Wage & Hour

The U.S. Department of Labor, Wage and Hour Division (DOL-WHD) and National Labor Relations Board (NLRB) announced plans to collaborate “to enhance and maximize the enforcement of the federal laws administered between the two agencies.”  The DOL-WHD enforces the minimum wage and overtime requirements while the NLRB enforces the National Labor Relations Act (NLRA).

Under

The U.S. Department of Labor (“DOL”) published a Final Rule on Monday November 22, 2021 raising the minimum wage for federal contractor employees to $15 an hour. The Rule takes effect on January 30, 2022 and will apply to new or updated contracts with the U.S. Government. The higher wage will apply to existing contracts

On June 21, 2021, the U.S. Department of Labor (DOL) announced that it will propose new regulations limiting the amount of time that tipped employees, like food servers or bartenders, can perform on non-tipped work before they would be owed a full minimum wage from their employer.  The public will have until August 23, 2021

The Colorado Supreme Court issued its long-awaited decision in Nieto v. Clark’s Market, Inc., ruling that employers must pay employees for any earned but unused vacation upon termination of employment. This decision means that Colorado employers must pay employees for earned but unused vacation pay at the end of their employment.  Employers with Colorado

The latest episode of Business Better features a discussion about earned wage access programs. We’ll discuss why the push for on-demand payroll technology has picked-up during the COVID-19 pandemic and outline issues from an employer’s viewpoint as it relates to state wage & hour laws, liabilities, and potential lawsuits.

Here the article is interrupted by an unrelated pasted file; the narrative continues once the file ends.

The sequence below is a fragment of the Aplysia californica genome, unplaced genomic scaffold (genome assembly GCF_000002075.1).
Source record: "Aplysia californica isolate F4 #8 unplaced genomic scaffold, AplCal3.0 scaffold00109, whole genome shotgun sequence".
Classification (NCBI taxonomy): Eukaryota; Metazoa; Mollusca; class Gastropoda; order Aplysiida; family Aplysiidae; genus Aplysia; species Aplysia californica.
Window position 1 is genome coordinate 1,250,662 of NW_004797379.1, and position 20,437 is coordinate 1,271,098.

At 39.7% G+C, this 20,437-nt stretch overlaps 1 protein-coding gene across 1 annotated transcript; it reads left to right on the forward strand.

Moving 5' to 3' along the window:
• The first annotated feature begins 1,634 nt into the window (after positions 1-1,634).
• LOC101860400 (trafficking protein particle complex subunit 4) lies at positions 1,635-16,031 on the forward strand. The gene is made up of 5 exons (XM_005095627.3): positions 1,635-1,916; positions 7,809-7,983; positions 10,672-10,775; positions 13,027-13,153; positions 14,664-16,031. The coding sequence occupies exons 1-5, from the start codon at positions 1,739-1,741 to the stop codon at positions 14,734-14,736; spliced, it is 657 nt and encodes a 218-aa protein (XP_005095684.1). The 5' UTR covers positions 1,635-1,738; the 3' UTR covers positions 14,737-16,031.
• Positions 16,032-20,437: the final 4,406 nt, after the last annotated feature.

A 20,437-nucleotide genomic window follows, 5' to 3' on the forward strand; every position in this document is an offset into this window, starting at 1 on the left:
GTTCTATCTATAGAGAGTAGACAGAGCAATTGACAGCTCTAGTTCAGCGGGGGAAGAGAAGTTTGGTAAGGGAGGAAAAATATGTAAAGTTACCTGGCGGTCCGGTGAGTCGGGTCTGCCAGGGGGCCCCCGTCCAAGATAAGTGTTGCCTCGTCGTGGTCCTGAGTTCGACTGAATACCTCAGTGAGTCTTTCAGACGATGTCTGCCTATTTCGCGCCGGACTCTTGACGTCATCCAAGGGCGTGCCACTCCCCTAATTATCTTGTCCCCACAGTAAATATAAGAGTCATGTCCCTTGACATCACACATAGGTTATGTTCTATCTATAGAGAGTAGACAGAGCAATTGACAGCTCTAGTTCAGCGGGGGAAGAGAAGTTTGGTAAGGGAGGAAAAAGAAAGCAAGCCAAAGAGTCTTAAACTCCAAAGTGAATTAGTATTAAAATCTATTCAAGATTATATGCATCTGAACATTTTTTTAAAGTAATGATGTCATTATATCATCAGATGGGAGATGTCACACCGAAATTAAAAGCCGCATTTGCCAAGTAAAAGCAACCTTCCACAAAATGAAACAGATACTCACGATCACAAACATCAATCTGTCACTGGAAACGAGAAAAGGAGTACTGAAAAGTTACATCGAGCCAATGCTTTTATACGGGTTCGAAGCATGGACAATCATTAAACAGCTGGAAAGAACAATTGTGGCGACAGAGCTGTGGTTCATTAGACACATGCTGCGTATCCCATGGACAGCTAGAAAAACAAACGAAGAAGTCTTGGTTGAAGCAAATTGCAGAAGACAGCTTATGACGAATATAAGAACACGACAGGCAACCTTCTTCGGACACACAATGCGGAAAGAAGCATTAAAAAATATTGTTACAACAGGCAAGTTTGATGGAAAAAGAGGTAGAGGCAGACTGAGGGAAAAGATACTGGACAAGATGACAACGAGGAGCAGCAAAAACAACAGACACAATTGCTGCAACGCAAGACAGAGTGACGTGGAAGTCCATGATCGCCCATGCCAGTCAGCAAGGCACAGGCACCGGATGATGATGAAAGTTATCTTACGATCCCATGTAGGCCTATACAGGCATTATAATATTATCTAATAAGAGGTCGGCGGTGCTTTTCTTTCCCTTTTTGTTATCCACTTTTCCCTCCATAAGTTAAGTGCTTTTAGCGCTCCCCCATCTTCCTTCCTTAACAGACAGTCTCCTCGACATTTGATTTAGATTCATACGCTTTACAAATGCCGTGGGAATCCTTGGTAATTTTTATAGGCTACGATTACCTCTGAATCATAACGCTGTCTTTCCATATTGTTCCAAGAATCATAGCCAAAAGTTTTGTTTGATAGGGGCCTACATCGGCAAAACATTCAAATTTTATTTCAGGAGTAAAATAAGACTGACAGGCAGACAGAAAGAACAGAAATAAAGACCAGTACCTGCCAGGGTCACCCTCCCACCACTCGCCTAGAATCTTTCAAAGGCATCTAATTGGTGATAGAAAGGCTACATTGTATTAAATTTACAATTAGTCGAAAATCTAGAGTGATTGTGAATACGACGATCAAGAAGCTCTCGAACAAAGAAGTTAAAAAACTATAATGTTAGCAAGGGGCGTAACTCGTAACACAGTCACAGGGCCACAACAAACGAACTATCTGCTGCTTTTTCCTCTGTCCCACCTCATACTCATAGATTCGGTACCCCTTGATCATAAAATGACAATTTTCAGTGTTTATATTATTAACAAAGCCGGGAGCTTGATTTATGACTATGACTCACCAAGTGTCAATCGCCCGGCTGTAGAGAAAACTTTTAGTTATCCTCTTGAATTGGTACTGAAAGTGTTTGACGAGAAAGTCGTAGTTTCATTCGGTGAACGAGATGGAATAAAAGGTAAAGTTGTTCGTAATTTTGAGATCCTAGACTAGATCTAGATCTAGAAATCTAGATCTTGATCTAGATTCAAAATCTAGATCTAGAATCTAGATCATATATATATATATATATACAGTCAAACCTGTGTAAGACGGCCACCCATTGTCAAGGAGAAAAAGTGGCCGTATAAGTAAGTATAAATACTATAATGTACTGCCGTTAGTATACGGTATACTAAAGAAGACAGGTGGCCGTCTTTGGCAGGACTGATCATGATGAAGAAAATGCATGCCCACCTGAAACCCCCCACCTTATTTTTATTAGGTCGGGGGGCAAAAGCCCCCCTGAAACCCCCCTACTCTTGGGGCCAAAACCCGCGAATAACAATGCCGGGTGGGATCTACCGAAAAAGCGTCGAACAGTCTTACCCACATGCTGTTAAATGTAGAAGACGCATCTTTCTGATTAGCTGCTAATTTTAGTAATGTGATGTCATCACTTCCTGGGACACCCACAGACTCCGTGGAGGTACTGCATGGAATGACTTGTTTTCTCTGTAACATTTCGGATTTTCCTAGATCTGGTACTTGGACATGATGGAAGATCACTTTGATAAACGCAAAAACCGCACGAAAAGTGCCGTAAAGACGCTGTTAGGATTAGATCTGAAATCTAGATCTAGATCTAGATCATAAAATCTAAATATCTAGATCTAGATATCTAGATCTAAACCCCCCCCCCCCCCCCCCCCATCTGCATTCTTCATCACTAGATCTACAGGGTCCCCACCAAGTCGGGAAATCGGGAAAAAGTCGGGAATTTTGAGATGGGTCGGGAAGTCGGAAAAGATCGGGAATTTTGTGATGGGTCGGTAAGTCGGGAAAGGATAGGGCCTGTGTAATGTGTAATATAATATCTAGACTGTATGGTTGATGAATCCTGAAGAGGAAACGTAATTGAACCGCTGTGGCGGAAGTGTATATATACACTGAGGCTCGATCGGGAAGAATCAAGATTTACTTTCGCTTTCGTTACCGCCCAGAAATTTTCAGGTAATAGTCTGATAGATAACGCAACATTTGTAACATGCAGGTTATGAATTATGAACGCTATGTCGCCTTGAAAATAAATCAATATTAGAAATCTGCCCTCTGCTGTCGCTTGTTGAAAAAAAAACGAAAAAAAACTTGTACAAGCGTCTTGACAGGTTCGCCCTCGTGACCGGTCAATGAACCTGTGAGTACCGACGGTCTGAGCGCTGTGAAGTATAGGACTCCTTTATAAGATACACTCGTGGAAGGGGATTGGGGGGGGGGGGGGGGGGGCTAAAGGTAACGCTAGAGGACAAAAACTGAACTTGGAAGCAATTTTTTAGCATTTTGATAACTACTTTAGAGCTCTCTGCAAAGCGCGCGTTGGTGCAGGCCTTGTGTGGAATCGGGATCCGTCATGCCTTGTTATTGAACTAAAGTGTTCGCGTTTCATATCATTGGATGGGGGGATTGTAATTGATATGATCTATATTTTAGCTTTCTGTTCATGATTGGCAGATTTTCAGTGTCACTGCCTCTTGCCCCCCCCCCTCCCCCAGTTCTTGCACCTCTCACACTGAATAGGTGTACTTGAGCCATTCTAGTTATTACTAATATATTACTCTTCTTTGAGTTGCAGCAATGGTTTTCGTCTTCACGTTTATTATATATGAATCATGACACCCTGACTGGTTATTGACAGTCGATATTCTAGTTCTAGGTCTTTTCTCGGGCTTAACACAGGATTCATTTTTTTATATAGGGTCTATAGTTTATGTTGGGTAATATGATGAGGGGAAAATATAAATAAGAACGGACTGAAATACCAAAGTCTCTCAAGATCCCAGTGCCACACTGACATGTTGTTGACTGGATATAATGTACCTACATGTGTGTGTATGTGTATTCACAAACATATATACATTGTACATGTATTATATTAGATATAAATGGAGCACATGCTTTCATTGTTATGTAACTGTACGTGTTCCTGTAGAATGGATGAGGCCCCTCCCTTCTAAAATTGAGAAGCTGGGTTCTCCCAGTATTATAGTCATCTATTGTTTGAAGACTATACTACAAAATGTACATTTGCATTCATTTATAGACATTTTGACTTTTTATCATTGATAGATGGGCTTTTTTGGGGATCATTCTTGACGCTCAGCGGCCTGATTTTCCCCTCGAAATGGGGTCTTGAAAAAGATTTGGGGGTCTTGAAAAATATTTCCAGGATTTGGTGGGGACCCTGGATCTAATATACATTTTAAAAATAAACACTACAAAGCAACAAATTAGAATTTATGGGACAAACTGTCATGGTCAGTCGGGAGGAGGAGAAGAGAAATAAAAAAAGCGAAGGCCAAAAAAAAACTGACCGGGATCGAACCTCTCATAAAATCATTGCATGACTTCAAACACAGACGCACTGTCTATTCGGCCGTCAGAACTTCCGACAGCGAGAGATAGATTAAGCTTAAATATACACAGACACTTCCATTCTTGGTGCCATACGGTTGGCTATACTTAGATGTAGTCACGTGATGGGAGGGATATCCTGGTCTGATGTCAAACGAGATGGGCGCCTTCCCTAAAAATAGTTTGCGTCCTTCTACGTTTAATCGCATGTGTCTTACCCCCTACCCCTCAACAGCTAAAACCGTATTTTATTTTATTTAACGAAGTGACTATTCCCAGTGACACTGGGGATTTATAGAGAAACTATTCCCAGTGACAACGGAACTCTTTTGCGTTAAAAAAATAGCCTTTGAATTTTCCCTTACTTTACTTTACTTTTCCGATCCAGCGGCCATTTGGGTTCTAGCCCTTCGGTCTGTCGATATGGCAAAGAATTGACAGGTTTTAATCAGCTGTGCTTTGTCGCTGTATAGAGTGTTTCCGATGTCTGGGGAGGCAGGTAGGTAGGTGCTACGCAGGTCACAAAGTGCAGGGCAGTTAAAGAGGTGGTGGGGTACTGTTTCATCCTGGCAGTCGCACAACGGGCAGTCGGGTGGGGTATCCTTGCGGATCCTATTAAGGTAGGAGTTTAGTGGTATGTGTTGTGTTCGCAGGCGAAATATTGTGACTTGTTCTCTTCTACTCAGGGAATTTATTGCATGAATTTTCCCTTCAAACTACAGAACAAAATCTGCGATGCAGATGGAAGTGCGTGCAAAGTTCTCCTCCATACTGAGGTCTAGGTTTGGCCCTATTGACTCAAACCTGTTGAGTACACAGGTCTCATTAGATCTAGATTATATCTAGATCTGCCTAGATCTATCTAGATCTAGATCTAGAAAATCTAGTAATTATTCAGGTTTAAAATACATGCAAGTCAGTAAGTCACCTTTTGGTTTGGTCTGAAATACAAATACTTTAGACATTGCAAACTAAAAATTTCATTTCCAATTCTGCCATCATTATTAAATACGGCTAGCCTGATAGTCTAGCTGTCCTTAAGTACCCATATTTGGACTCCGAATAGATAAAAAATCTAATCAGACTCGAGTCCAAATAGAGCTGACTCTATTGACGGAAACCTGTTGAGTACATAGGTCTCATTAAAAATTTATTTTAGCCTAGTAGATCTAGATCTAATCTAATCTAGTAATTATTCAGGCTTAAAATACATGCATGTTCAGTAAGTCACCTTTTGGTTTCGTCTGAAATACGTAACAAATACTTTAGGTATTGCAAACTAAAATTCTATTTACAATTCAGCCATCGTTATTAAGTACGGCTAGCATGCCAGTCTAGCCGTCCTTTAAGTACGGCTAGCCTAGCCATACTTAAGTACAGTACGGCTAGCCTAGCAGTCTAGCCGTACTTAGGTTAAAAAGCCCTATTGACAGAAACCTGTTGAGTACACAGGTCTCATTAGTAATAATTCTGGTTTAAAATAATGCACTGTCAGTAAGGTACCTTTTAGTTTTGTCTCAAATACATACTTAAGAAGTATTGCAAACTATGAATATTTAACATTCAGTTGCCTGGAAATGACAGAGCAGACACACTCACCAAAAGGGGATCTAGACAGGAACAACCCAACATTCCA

The discussion features Meredith Dante, a

A federal judge in Colorado has upheld the enforceability of Colorado’s pay transparency law, despite vigorous challenges from the business community. As previously reported here, in November 2020, Colorado passed sweeping new regulations regarding equal pay transparency under the state’s Equal Pay for Equal Work Act. Under that law, employers in Colorado have to

On May 6, 2021, the Department of Labor (“DOL”) issued a final rule, effective immediately, withdrawing a pro-business independent contractor rule that would have made it easier for businesses to classify workers as independent contractors, rather than as employees who are entitled to minimum wage and overtime pay under the Fair Labor Standards Act.  Earlier

The United States Department of Labor (DOL) Wage and Hour Division just launched a new initiative called “Essential Workers, Essential Protections” that provides workers with information about the wage and hour laws that apply to them, including instructions on how to contact the DOL with questions or complaints.

In conjunction with this new initiative, the

In another policy change that is designed to benefit workers and penalize businesses that violate the law, the federal government announced that employers who violate the overtime or minimum wage provisions of the federal Fair Labor Standards Act (FLSA) may be liable for both the unpaid wages and an additional equal amount as liquidated damages. 

On March 2, 2021, the United States Department of Labor (“DOL”) announced that it is officially delaying the effective date of the rule titled “Independent Contractor Status under the Fair Labor Standards Act.” The effective date for the rule has now been delayed 60 days from March 8, 2021, to May 7, 2021.

As we